While the ways in which technical competency, technical solutions, and teaming were measured was extremely important, these will be described in future case studies, including a “white paper” that Deloitte is planning to publish, along with metrics of success.
For the purpose of this blog, I want to describe how we used, as well as how we didn’t use, the Enneagram. There were three main uses:
Use 1 | Candidate interest in self-development
We taught the Enneagram using introductory slides, Enneagram Typing Cards (a rank ordering of nine cards), the Enneagram Workbook (that has more detailed information about each type), and seven people (four outside consultants and three Salesforce employees who already knew the Enneagram well) to help answer participant questions about type. With 42 participants, each of the seven “Enneagram guides” assisted about six people.
The result was that (surprisingly) almost all candidates were able to identify their type accurately in a relatively short period of time, but even more, it was obvious from candidate comments and observed level of engagement with the process who was interested and who was not. There were three to four people not interested; two left the Assessment Day (which was fine; they received a $25 Starbucks gift card for doing so), and two others eventually became big Enneagram advocates by the day’s end.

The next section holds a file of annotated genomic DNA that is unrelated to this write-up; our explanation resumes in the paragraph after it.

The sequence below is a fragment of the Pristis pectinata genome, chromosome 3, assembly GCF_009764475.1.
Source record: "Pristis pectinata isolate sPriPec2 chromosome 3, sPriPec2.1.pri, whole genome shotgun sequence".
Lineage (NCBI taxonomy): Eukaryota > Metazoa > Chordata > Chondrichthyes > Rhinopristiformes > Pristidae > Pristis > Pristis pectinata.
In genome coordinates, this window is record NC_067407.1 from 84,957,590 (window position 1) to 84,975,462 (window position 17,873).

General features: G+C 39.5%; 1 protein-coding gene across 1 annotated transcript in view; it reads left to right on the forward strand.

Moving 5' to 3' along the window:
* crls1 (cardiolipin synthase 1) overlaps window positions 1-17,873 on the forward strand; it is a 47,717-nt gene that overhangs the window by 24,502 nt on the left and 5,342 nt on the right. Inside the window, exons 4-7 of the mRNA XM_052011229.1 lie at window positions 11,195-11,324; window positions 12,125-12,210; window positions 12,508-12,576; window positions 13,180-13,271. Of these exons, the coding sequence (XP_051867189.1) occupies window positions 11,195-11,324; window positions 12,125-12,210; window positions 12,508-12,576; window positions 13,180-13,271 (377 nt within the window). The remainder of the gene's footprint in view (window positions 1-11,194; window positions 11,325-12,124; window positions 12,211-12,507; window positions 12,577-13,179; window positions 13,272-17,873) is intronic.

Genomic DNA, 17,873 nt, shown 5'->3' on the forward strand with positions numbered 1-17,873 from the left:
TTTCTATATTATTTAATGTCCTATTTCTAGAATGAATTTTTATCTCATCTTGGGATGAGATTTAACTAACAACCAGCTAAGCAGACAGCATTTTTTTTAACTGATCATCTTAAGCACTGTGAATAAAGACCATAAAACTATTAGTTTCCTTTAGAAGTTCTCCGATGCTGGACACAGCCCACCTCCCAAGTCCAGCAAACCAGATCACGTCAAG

It is important to add that it wasn’t the candidate’s opinion of the Enneagram that mattered, it was their attitude toward self-development. The key leader had made a case early on in the Assessment Day for the importance of self-development and its relationship to the organization’s success, with the Enneagram being only one of many vehicles for self-development. In addition, I told all candidates multiple times that their Enneagram type was not going to be a factor in selection, just the level to which they engaged in self-development. Essentially, I said this: Because there is no correlation between Enneagram type and skills, it would be impossible to use for selection.
Use 2 | Candidate self-awareness and willingness to be self-disclosing
During the typing process, “Enneagram guides” – who were also assessors – were able to discern self-aware candidates from those who were not. Self-aware did not mean that they found their type quickly or even accurately; it meant that they were self-reflective and could discern between whether they are more like this or like that (this relates to questions that helped candidates discern between two or more types).
After the typing process, participants went into type group discussions and were provided with this discussion question: How are you really easy to work with on teams and how can you be challenging for others? These type group discussions were observed by assessors to note whether or not candidates were willing to be self-reflective and self-disclosing with others.